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The Noisiest Toys of 2011

Christmas time is here again, and this is arguably the busiest season for toy makers.  As most parents and grandparents know, some of the hottest toys of the season are also the ones that make the most noise.  And every year, with the commencement of the Christmas shopping season, the Sight and Hearing Association releases a list of the most dangerously loud toys available.

The Loudest Toys of the Year

The Noisiest Toys of 2011

The toy that gets this year’s dubious honor as the loudest is the Disney Cars 2 Shake ‘n Go! Racer, Finn Missile made by Fisher-Price, Inc.  This toy puts out 124 decibels of sound when held close to the ear and 99.5 decibels of sound when held 10 inches away from the ear.  Other toys on the list are the Sesame Street Let’s Rock Elmo Guitar made by Hasbro, the Tonka Toughest Minis Fire and Police vehicles by Funrise Toy Corp., and the Dora Tunes Microphone by Fisher-Price, Inc.  The entire list is now available for download.

Giving Perspective to the Numbers

How loud are everyday sounds? (Click for full-size image.)

To most people, 124 decibels is just a number.  But the Finn Missile Racer, when held close to the ear, is as loud as most rock-and-roll concerts.  When held 10 inches away from the ear, the same toy is still as loud as a motorcycle.  Both levels of sound are dangerous to human hearing.  Prolonged exposure to noise levels of 85 decibels and higher can result in permanent hearing loss.  At 120 decibels, damage can happen after less than 10 seconds of exposure.  At 100 decibels, it only takes 15 minutes of exposure for damage to occur.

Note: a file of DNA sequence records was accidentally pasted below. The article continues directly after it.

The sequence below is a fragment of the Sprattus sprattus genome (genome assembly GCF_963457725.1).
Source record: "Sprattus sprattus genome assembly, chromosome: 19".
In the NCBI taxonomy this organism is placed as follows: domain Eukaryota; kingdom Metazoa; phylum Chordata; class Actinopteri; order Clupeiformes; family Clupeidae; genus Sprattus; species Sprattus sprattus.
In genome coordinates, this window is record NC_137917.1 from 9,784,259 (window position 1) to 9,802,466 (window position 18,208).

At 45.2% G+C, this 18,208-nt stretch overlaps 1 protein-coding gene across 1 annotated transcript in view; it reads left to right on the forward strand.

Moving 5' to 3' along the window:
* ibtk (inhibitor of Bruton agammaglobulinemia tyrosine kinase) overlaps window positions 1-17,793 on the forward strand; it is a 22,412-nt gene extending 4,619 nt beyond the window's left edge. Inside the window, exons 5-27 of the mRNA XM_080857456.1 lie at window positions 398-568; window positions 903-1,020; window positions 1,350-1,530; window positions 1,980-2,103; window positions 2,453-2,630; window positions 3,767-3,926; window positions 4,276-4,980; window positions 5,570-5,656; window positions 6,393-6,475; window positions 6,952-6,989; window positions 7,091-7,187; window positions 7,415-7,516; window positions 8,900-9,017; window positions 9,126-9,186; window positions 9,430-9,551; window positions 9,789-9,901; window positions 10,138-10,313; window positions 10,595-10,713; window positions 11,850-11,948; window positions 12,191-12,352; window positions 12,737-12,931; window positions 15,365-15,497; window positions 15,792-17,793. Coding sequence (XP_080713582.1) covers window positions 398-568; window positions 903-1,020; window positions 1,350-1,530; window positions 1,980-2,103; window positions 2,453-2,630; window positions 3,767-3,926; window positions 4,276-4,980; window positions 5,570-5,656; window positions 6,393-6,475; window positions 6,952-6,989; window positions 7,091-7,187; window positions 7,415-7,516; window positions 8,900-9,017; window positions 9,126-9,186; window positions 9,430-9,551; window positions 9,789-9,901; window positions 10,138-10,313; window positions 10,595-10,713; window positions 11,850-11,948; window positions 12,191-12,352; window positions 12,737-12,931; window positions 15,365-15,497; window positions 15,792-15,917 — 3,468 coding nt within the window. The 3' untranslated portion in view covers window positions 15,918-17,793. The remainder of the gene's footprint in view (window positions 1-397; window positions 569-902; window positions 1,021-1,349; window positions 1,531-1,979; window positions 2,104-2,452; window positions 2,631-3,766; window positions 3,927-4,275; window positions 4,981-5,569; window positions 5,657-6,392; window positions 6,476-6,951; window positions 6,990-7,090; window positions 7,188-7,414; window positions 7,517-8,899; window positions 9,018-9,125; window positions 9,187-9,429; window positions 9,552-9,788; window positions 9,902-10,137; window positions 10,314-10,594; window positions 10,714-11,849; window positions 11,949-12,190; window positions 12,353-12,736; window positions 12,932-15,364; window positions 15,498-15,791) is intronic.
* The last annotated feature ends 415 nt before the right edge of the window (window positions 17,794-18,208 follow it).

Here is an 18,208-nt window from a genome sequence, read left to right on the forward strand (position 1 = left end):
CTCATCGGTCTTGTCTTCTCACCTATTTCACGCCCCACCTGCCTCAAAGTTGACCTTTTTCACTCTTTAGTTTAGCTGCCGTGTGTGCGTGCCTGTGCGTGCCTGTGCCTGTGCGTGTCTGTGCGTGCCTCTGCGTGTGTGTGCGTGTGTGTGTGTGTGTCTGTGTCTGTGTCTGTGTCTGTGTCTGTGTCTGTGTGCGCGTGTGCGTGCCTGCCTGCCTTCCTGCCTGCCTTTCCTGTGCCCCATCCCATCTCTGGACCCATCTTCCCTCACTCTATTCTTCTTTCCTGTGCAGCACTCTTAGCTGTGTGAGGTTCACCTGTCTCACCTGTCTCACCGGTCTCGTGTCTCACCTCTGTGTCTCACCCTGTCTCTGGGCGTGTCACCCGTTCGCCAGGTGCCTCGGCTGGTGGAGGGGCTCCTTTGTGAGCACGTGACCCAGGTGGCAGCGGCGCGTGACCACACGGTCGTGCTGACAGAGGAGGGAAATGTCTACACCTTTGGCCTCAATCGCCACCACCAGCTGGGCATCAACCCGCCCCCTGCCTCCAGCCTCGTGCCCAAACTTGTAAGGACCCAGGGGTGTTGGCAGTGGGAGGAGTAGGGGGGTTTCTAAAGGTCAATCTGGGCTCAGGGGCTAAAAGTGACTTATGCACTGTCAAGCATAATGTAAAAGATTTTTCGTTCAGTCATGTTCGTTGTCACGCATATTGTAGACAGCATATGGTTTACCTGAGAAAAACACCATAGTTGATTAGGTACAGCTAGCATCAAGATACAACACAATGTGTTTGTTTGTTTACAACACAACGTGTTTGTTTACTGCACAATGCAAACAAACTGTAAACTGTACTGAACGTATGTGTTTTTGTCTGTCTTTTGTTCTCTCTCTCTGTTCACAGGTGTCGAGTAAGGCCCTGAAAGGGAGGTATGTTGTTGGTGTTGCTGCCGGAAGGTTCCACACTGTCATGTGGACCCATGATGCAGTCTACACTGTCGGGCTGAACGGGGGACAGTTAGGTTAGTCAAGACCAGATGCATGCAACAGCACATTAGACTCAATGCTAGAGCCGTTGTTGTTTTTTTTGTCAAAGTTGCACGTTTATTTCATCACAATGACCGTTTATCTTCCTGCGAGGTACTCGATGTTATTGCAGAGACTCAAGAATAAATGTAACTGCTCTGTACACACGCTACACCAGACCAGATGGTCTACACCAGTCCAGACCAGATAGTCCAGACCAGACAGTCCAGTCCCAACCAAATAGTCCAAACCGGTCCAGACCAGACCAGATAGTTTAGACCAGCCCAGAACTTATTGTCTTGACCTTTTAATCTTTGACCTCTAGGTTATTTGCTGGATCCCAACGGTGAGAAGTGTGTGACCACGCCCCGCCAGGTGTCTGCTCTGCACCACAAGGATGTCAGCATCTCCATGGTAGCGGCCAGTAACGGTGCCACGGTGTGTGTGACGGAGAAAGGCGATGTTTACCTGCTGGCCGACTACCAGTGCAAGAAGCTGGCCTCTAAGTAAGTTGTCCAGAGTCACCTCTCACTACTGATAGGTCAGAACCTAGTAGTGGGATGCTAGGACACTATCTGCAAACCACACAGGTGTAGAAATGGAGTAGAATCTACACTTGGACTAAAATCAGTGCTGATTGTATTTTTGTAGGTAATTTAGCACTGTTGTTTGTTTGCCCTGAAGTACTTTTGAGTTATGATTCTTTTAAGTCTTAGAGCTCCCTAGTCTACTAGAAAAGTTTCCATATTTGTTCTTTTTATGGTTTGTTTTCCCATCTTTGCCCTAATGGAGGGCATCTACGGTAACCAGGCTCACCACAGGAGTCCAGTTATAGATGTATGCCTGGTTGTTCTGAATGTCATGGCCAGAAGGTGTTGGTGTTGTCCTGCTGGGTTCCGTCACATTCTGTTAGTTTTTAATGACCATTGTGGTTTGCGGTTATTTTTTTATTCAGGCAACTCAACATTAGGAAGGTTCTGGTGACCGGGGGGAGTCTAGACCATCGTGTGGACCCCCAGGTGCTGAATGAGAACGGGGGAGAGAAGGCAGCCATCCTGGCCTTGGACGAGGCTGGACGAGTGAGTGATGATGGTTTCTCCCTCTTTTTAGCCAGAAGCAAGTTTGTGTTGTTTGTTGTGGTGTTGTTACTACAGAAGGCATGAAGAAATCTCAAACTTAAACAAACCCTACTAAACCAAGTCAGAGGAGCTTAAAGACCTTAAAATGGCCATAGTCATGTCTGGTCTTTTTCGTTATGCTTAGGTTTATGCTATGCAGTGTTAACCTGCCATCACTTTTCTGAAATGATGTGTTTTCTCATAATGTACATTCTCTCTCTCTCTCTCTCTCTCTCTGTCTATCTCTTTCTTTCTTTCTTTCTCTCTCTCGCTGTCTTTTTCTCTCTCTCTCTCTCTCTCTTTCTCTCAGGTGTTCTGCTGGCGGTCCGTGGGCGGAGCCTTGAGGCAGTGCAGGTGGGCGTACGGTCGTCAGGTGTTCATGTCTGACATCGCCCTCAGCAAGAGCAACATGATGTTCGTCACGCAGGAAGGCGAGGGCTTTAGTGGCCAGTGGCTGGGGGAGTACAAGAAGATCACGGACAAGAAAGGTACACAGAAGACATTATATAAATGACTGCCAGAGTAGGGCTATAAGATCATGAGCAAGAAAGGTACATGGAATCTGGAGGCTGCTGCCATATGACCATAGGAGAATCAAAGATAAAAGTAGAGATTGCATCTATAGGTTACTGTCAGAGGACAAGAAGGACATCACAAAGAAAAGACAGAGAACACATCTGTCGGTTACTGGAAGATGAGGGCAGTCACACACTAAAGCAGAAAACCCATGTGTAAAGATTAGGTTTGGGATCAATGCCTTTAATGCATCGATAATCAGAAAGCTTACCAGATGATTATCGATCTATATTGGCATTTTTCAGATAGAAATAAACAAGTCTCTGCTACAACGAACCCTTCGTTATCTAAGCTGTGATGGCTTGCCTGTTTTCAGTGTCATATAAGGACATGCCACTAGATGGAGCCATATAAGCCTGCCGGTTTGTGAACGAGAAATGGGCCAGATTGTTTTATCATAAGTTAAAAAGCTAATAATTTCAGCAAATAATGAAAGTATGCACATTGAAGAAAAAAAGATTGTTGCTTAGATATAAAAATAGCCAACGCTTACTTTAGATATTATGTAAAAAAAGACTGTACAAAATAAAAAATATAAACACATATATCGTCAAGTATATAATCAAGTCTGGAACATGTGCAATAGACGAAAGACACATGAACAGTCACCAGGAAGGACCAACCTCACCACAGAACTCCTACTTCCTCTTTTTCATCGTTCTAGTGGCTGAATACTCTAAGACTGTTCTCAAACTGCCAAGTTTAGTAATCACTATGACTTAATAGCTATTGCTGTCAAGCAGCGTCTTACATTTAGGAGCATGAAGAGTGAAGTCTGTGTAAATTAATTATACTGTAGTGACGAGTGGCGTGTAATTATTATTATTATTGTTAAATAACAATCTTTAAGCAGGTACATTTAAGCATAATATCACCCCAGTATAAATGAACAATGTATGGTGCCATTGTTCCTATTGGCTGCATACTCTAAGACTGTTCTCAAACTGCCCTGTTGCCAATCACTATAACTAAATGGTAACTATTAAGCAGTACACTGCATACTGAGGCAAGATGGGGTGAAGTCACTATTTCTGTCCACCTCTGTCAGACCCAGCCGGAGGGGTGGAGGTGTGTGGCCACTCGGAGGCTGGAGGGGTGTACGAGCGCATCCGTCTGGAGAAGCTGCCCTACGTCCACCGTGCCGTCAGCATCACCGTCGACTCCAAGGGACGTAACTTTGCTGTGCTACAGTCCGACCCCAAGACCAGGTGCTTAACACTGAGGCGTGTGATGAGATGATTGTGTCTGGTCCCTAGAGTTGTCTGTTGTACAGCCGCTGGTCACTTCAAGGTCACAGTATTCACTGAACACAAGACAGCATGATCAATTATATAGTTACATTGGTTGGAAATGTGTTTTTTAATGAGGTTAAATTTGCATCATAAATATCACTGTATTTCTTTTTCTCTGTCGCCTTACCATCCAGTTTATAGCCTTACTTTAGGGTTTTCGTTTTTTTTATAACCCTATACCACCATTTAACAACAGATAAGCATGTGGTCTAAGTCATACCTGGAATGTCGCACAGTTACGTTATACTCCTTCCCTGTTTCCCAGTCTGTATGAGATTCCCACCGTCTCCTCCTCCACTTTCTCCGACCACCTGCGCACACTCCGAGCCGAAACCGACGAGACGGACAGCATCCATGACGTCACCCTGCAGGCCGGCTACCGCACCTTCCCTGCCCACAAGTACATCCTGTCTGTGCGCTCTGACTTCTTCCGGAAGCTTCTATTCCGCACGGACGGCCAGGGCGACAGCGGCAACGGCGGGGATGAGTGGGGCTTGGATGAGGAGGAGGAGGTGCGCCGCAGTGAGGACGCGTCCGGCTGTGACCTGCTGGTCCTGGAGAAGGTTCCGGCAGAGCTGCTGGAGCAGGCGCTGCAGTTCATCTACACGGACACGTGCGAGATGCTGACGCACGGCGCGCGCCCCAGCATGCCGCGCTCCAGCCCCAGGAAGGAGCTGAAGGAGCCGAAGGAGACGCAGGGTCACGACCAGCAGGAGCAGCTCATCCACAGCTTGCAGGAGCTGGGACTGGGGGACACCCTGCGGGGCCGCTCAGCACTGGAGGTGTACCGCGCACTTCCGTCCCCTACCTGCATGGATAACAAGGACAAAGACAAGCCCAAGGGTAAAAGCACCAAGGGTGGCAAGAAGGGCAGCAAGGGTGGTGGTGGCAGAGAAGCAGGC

Why the Current Standard Doesn’t Work

As of 2009, toy manufacturers were required to follow sound level guidelines for all toys. The American Society of Testing and Materials (ASTM) (ASTM F963-08) states the sound-pressure level produced by all toys except close-to-the-ear toys shall not exceed 85 decibels when held 50 centimeters (roughly 18 inches) from the surface of the toy.

Decibel-limiting headphones are an ideal hearing prevention measure for children and teenagers.

However, most kids play with their toys by holding them or sitting right next to them, not from a distance of 18 inches.  For the past 14 years, the Sight and Hearing Association has tested toys at distances simulating how a child might hold the toy – directly near the ear (0 inches) and at arm’s length (10 inches). A sound-proof acoustic chamber is used to ensure accurate measurements.

How to Protect Your Child’s Hearing

The most important thing a parent or grandparent can do to protect a child’s hearing is to listen to the toy themselves before they buy it.  If it sounds too loud in the store and through the packaging, it is too loud for a child.  You can put masking tape or packing tape over the speaker of loud toys to restrict their sound output.  Limiting the time a child can play with a loud toy is also advisable.  For older children, find sound-limiting ear buds or headphones to use with portable music players or hand-held game consoles.  Some of these devices have parental controls that allow you to control the maximum loudness that they will generate.

Good hearing is a precious and integral part of how children and people of all ages interact with the world around us. Hearing protection a relatively simple matter, especially when compared to the process of treating hearing loss. When it comes to your hearing, a good adage to live by is, “An ounce of prevention is worth a pound of cure.”